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Last month the Department of Homeland Security asked Mozilla to remove a Firefox extension called MAFIAAFire that helps web surfers access websites whose domain names have been seized by the government for alleged copyright infringement. Because the government seizes only the site name and not the actual servers, affected sites can simply buy a new domain from a non-U.S. registrar and go back online. The add-on in question makes the takedowns less effective by simply redirecting traffic from the old domain to the new one.
Worried that the government may be overreaching and acting without any real legal authority, Mozilla decided not comply and instead has demanded an explanation on why it should. The organization's general counsel Harvey Anderson explained its reasoning in a post on his personal blog, and outlined the questions asked to the Department of Homeland Security to justify their request:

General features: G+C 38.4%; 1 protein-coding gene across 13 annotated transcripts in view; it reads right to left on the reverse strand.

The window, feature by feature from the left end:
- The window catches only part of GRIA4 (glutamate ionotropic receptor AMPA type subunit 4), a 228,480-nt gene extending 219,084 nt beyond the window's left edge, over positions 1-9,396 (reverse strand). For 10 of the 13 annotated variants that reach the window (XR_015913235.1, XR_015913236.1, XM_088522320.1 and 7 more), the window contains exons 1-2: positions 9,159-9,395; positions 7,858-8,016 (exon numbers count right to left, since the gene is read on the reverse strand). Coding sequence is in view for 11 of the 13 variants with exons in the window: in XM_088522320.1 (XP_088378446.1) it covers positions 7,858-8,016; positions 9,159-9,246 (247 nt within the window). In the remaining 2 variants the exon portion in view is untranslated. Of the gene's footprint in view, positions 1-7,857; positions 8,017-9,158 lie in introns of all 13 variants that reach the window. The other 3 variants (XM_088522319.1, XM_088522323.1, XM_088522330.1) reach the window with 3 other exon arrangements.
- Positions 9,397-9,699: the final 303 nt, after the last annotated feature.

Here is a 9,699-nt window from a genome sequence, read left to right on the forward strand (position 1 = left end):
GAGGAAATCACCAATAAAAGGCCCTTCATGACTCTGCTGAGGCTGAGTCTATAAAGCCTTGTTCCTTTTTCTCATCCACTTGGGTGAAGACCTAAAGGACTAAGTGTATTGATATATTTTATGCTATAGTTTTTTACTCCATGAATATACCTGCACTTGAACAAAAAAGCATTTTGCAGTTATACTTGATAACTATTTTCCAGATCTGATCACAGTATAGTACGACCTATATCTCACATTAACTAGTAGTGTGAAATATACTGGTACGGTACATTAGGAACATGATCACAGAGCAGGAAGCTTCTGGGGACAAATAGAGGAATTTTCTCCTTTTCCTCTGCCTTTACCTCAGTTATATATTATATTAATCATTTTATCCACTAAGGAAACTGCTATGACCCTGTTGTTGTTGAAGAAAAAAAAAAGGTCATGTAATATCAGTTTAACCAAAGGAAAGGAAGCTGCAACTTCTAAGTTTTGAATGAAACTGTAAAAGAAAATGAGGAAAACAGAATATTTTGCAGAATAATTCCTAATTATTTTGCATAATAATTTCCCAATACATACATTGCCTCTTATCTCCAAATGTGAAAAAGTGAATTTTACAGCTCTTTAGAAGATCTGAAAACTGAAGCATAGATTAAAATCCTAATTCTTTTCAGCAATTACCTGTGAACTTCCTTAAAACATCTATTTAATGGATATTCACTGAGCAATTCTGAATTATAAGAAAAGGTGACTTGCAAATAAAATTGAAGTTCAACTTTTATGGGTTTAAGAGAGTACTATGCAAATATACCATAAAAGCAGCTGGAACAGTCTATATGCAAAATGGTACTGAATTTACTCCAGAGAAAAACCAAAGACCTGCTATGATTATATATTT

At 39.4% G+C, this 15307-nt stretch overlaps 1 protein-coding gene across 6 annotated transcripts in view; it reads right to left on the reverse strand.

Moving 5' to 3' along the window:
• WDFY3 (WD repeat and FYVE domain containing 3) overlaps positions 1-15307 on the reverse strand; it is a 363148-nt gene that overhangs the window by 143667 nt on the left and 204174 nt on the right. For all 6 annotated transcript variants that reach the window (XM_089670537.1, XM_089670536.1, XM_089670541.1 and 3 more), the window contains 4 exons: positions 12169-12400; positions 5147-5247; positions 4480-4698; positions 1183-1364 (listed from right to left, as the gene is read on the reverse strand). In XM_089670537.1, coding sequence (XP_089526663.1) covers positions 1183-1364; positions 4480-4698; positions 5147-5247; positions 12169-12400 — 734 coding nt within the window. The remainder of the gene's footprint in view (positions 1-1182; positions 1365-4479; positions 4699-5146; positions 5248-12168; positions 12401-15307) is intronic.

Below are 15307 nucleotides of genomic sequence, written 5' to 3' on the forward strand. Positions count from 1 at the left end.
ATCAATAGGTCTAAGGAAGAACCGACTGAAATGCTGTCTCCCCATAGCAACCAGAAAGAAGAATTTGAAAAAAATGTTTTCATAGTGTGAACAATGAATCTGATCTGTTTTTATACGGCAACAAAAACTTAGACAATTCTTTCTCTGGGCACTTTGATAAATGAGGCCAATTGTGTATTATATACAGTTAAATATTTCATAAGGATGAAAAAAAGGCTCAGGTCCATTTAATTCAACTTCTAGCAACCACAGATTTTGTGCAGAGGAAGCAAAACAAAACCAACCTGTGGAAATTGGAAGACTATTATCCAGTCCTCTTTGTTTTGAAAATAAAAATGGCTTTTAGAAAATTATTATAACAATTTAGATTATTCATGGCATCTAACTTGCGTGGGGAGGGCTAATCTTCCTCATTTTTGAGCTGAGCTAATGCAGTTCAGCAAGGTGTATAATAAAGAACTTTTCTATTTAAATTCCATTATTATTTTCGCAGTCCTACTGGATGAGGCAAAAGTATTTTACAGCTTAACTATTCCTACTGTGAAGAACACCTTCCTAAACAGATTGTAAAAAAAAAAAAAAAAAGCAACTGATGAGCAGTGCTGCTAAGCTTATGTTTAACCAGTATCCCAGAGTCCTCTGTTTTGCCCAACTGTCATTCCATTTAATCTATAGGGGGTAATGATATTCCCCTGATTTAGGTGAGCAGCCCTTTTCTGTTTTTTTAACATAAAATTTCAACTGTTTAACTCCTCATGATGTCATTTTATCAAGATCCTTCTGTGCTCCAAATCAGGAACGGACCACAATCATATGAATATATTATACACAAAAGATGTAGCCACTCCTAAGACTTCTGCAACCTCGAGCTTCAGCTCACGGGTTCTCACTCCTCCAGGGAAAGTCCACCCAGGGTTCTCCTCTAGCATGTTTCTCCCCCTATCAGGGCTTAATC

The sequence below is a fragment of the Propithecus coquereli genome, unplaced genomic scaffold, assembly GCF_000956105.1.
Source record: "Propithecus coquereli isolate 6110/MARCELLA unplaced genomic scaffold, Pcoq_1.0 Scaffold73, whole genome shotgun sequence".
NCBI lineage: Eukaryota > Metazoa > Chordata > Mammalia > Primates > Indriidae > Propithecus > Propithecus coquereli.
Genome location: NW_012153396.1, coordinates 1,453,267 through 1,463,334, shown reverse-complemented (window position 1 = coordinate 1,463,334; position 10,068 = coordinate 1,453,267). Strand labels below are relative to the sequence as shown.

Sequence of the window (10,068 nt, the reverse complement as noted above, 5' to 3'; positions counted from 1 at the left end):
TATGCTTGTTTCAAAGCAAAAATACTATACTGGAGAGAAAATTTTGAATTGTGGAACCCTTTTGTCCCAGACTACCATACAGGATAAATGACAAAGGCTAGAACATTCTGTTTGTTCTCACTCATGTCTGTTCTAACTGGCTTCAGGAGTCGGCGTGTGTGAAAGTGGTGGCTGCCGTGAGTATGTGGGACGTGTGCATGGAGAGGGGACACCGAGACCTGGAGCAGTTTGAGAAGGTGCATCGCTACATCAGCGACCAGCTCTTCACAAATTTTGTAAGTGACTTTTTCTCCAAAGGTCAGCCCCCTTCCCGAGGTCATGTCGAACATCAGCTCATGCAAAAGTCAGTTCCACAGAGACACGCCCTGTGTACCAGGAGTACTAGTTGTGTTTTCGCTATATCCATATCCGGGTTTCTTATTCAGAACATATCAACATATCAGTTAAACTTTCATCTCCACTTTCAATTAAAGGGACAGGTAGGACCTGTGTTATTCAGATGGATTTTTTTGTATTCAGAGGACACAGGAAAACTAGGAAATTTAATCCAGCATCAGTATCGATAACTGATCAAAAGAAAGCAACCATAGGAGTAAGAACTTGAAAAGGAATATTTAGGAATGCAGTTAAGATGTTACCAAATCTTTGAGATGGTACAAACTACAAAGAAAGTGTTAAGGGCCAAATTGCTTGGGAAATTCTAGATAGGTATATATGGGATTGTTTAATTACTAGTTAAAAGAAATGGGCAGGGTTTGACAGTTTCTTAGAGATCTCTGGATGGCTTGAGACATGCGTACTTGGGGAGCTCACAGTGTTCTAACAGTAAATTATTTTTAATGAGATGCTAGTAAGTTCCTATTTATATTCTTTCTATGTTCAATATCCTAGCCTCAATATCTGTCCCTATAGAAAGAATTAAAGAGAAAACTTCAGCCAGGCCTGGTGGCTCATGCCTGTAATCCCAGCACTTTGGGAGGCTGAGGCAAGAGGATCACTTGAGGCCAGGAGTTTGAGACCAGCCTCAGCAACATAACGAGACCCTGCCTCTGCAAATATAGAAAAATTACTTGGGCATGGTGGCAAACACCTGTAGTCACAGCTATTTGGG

Two weeks have passed and the government has not responded to Mozilla’s questions.
The Immigrations and Custom Enforcement (ICE) began seizing domains last year on grounds that the targeted sites are engaging in illegal activities. The fact that this agency works closely with entertainment and media companies, allowing them to sidestep the normal litigation process, has proven controversial. Wikileaks cables have also shown how these companies lobbied to implement similar laws outside the U.S. -- with Spain's "Ley Sinde" a prime example.
The creator of MafiaaFire, meanwhile, posted a statement on the add-on's blog explaining that the program was written in response to what he believes is abusive and illegal behavior from the DHS. "Hat's off to Mozilla for sticking up to them, at first we were afraid if Mozilla would even host it due to it's controversial nature but they truly backed up their open source supporting words with actions," the blog post reads while announcing that a Chrome version is coming soon.
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